Whitewashed tombs. They’re pretty, all right–visit Egypt sometime, and be amazed. Or those monuments to aristocratic families in Jerusalem–families of whose names most of us have never heard: yep, they’re pretty. But the memories? Not so much. Most of the Pharaohs commemorated were nonentities. A handful were tyrants, a handful were monsters, a handful were geniuses. But most were nonentities. And all the limestone carvings in the world, all the grandiose inscriptions about battlefield victories (many of which, modern historians conclude, are at best “based on a true story” if not outright fictions), all the happy scenes of prosperous domesticity don’t hide the fact that two generations after the burials most of the tombs were emptied by robbers who had little regard for the corpses except as a source of pawn-shop jewelry.
We’re nothing more than tomb-builders unless we’re building the Kingdom. And that Kingdom, friends, is one in which my legacy is immaterial. It’s Christ’s Kingdom, in which not even a sparrow (and therefore also not Steve Wilson) will fall unforgotten: if I’m working to help build that, then it’s all the monument I need. Sure, we need to make sure that the stuff we do lasts after us, otherwise it was just a monument to our own vanity. If it’s worth doing, it’s worth doing for the future. I often wonder at the reluctance of some Episcopalians to evangelize, to make new Episcopalians, at the same time that we pat ourselves on the back for our progressive Christian values–our progressive Christian values are of no value whatsoever if they wither and die in less than a generation for want of anyone interested in carrying them forward to the future, if they’re only available to me and my contemporaries. That feels a bit like a monument, emptied of its contents and sitting there demanding to be applauded for its whitewash, doesn’t it?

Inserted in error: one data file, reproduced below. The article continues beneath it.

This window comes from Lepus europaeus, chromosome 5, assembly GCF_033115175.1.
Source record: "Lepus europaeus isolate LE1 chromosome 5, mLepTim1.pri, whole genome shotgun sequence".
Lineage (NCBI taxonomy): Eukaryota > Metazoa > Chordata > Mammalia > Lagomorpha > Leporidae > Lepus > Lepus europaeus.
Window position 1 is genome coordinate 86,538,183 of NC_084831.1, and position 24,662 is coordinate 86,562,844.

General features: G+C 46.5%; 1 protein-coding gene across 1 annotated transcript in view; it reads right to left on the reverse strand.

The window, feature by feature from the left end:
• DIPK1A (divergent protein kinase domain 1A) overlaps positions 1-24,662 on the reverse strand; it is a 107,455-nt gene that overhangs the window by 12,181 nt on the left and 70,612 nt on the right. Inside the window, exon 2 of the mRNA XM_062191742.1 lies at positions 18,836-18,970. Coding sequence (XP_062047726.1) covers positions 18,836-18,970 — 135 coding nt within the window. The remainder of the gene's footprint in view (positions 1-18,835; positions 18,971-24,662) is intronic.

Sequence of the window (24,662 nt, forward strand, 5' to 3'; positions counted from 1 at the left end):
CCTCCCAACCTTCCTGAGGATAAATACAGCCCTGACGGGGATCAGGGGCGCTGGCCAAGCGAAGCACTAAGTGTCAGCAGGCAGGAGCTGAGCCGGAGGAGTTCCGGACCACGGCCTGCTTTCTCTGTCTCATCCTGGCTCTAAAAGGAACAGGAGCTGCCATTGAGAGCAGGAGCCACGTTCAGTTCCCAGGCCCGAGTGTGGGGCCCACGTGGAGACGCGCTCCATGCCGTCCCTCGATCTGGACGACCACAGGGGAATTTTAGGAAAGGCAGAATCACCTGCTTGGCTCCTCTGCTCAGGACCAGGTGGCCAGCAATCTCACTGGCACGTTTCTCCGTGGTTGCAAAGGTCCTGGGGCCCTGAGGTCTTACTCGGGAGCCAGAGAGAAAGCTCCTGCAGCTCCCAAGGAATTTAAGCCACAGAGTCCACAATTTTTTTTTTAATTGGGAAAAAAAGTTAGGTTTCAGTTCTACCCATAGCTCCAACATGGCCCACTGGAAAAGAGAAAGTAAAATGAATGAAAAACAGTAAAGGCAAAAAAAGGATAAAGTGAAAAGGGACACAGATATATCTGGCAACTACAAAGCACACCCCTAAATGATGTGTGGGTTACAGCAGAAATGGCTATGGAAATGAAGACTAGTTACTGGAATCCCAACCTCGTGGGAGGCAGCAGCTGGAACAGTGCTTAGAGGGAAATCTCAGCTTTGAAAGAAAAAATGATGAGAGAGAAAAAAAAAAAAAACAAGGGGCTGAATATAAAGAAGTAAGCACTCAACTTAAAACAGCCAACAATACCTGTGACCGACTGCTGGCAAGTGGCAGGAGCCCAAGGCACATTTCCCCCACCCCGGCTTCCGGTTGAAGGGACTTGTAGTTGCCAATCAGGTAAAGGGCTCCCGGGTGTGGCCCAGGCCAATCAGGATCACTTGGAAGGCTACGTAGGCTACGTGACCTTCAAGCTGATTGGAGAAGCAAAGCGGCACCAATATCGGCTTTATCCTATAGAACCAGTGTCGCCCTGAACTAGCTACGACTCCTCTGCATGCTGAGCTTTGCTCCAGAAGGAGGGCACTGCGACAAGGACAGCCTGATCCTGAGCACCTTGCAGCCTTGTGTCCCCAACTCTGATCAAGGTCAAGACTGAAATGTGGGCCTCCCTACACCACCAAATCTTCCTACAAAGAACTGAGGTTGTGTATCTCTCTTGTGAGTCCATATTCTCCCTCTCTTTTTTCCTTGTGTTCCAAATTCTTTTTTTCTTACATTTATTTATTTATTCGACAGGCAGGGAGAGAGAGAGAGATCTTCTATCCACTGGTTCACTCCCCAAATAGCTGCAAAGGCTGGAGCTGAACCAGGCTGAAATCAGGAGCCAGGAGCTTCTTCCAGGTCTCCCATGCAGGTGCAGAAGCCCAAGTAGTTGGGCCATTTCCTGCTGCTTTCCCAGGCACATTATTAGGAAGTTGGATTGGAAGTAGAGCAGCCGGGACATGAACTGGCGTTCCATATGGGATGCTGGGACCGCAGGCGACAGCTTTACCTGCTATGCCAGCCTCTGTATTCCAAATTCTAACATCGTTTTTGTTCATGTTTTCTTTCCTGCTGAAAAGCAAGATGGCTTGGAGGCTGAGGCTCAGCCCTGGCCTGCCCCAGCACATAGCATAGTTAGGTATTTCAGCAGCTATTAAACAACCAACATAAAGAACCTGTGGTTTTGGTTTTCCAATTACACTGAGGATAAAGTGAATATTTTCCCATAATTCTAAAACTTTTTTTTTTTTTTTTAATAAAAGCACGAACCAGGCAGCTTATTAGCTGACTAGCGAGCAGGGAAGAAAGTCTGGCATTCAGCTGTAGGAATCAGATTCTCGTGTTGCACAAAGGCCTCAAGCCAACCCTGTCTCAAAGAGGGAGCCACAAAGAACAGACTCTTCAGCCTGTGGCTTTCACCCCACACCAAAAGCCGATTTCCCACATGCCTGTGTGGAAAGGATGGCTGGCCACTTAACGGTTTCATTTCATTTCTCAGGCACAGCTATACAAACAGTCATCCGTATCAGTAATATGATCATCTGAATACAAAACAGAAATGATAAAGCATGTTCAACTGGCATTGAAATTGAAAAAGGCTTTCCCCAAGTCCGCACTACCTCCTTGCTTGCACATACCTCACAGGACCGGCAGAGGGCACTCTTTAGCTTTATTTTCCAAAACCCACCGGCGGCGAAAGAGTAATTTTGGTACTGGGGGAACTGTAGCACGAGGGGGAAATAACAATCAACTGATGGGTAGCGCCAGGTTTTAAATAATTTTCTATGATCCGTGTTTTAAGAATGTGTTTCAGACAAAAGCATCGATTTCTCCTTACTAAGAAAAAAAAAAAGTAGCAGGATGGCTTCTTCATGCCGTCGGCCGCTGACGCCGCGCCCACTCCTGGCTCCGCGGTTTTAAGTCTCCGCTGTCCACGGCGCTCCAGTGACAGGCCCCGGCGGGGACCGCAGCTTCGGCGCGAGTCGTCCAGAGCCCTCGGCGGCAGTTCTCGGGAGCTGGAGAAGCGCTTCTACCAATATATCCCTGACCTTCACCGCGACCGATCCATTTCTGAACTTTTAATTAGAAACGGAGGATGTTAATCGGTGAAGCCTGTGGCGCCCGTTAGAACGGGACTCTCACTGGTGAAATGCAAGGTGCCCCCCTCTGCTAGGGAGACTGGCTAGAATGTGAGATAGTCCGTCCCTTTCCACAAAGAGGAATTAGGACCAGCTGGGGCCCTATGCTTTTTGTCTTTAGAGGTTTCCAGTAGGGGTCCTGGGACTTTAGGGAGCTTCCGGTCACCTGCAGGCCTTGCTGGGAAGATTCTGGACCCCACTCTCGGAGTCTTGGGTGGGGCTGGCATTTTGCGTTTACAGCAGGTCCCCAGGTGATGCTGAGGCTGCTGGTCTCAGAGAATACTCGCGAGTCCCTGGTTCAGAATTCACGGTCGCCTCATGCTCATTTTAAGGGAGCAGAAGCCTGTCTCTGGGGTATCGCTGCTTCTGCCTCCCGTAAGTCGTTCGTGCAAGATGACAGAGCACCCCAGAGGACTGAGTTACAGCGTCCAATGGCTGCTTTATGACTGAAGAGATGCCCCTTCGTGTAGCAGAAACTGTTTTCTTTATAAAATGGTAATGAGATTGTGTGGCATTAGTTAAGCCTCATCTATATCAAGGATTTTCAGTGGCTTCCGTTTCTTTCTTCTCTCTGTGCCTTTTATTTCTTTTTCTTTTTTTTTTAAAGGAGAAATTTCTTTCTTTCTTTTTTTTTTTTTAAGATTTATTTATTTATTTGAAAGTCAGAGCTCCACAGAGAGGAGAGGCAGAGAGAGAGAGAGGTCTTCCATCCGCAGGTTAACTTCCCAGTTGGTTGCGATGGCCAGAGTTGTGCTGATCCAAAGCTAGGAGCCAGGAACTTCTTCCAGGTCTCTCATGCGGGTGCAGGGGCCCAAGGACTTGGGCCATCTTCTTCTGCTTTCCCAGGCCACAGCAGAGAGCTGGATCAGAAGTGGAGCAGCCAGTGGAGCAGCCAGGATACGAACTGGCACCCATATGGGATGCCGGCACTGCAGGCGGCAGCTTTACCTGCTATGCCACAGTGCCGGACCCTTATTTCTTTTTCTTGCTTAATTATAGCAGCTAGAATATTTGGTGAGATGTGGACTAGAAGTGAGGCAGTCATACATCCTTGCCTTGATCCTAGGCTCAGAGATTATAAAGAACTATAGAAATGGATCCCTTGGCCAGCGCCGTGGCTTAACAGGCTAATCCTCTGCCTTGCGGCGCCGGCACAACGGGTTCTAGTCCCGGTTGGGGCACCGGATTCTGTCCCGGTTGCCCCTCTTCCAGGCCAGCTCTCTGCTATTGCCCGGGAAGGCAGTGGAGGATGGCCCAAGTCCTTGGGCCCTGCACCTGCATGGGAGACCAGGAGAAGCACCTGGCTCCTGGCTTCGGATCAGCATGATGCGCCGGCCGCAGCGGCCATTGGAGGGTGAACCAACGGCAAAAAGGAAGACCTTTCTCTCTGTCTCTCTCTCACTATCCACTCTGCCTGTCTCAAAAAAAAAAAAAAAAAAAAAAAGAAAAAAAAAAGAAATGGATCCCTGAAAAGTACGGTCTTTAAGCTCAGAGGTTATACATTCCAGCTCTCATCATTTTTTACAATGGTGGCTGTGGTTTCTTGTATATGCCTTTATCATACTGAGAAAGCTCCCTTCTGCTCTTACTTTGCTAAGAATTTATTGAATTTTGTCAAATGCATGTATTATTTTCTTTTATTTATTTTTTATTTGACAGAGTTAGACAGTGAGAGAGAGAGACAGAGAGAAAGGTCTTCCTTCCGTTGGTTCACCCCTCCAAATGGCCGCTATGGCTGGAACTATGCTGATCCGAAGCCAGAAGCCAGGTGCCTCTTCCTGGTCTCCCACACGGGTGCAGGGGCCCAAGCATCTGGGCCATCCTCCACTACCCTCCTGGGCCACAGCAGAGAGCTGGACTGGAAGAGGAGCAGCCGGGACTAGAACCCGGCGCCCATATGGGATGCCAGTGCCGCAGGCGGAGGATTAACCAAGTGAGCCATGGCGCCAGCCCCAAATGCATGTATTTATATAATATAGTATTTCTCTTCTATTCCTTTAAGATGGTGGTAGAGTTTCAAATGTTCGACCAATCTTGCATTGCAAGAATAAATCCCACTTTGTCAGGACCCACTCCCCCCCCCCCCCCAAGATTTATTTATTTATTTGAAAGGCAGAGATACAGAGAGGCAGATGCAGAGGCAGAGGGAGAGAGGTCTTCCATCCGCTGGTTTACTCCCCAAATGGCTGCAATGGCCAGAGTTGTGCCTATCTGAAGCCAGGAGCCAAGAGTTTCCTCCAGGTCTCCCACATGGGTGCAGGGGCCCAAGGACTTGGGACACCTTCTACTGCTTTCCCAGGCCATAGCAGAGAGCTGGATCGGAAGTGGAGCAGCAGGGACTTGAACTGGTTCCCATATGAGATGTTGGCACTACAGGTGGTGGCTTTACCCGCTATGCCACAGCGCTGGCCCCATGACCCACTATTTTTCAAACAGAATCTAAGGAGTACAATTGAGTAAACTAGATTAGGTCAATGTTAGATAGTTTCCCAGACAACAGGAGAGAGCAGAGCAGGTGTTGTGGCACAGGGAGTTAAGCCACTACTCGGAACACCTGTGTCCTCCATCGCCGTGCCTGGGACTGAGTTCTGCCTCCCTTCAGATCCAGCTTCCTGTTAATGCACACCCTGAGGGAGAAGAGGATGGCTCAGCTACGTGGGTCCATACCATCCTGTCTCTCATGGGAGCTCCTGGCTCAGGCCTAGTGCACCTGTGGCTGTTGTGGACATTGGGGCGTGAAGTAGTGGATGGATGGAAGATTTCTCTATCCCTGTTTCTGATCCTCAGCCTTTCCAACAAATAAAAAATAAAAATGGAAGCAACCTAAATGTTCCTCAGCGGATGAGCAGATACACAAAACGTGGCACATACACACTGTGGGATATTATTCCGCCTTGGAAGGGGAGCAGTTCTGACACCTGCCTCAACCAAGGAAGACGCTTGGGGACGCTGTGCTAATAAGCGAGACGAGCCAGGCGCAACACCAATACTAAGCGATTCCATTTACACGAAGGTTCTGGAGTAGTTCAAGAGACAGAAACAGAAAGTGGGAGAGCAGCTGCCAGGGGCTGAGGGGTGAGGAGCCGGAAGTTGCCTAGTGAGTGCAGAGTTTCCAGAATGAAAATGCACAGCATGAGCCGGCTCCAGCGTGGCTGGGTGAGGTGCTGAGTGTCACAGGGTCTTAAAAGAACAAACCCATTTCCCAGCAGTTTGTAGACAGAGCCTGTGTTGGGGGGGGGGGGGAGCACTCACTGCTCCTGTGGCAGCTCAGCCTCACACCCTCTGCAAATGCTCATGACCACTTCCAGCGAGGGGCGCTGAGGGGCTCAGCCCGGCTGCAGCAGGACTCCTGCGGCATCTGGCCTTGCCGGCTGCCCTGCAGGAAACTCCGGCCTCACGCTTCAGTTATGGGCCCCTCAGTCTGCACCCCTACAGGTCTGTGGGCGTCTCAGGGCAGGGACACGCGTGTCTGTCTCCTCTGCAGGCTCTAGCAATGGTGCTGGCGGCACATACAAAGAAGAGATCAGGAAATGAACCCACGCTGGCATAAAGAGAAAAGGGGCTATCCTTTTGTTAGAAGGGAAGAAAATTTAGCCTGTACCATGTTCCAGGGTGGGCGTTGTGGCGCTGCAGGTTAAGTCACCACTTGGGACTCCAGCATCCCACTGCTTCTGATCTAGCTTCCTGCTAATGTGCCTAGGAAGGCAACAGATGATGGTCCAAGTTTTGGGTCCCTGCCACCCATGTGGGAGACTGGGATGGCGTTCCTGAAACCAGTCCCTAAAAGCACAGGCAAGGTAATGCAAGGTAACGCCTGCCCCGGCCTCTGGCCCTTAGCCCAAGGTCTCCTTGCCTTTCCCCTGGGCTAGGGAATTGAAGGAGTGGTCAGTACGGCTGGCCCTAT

Build for posterity–but do so for His sake, for the Kingdom’s sake, for the neighbors’ sake whom you’ll never meet because they’re not yet born, not for your own legacy. Because like all those Pharaohs whose names we can’t even pronounce anymore, an empty legacy is still empty no matter how grand the decor.